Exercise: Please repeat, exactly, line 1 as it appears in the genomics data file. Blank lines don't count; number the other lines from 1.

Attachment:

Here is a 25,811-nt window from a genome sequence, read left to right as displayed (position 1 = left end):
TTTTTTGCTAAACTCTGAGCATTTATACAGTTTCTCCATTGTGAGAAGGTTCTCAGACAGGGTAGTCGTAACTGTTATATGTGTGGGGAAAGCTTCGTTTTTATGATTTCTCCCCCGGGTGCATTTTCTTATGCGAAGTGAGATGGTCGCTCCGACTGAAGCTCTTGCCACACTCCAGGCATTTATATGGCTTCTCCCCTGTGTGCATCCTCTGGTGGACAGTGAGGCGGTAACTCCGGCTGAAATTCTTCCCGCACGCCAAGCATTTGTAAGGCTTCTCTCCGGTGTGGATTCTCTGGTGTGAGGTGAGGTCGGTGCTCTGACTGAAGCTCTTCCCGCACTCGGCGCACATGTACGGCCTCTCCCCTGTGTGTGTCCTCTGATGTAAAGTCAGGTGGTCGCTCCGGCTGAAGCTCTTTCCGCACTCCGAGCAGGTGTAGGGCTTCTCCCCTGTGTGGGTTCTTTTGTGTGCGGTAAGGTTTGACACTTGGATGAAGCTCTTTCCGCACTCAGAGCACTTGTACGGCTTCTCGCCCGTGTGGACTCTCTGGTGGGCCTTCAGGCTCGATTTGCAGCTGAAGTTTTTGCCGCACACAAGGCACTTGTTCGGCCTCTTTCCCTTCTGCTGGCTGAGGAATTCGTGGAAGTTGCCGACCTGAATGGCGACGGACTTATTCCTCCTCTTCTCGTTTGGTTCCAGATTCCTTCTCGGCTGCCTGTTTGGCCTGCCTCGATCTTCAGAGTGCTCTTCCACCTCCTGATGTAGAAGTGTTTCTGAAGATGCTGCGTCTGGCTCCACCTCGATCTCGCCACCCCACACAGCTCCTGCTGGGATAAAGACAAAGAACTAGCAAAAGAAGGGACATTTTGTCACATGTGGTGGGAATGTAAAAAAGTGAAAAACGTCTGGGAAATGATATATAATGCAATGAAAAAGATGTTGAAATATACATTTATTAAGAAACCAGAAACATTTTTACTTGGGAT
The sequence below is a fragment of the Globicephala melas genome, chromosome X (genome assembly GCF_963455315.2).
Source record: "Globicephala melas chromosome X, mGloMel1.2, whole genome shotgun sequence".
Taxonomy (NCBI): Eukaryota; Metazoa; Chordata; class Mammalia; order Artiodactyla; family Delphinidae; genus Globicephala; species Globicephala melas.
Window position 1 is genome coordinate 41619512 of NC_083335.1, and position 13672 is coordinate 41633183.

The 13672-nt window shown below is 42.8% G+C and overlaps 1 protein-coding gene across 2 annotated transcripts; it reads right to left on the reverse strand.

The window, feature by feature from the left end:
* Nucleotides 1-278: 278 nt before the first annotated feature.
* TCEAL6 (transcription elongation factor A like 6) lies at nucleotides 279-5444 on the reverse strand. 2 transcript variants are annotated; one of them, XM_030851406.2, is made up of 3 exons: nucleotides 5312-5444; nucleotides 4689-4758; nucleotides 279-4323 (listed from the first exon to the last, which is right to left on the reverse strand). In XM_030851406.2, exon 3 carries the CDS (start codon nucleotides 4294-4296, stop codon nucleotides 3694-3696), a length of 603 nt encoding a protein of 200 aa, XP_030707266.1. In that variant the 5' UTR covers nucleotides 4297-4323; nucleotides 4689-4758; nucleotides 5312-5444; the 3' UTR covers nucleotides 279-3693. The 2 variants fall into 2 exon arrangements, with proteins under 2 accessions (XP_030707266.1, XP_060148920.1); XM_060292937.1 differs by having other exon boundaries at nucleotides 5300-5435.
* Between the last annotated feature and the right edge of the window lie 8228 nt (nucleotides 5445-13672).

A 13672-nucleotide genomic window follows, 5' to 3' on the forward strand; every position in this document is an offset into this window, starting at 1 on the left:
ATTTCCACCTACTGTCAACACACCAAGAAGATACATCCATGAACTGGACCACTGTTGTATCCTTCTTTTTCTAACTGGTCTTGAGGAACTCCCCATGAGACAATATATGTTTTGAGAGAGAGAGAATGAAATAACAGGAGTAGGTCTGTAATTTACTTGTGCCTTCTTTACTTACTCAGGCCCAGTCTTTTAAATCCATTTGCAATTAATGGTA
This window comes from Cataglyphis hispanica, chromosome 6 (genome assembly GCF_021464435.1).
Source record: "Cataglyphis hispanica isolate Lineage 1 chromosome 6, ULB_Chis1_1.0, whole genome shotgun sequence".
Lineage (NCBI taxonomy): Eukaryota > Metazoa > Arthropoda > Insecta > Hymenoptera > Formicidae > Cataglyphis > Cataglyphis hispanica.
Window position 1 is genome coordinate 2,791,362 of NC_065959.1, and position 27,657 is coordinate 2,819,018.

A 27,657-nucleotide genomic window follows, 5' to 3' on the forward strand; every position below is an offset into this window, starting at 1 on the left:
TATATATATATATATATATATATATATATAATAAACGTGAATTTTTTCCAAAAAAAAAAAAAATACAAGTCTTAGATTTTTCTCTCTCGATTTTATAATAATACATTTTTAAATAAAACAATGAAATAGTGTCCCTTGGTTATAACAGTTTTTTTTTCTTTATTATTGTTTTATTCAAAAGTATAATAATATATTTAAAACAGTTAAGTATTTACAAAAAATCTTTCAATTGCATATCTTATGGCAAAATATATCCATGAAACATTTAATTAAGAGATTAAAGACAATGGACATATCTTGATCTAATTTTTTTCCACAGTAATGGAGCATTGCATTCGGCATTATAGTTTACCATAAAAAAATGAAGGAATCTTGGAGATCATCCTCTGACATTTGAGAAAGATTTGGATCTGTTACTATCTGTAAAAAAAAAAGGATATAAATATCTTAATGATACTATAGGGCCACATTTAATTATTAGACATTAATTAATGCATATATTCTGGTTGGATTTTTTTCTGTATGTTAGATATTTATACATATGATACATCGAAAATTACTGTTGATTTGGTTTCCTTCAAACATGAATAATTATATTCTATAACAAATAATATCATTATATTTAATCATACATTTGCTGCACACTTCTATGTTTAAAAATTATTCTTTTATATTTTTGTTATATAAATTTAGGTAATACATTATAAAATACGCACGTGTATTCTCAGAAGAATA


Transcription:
Here is a 25,811-nt window from a genome sequence, read left to right as displayed (position 1 = left end):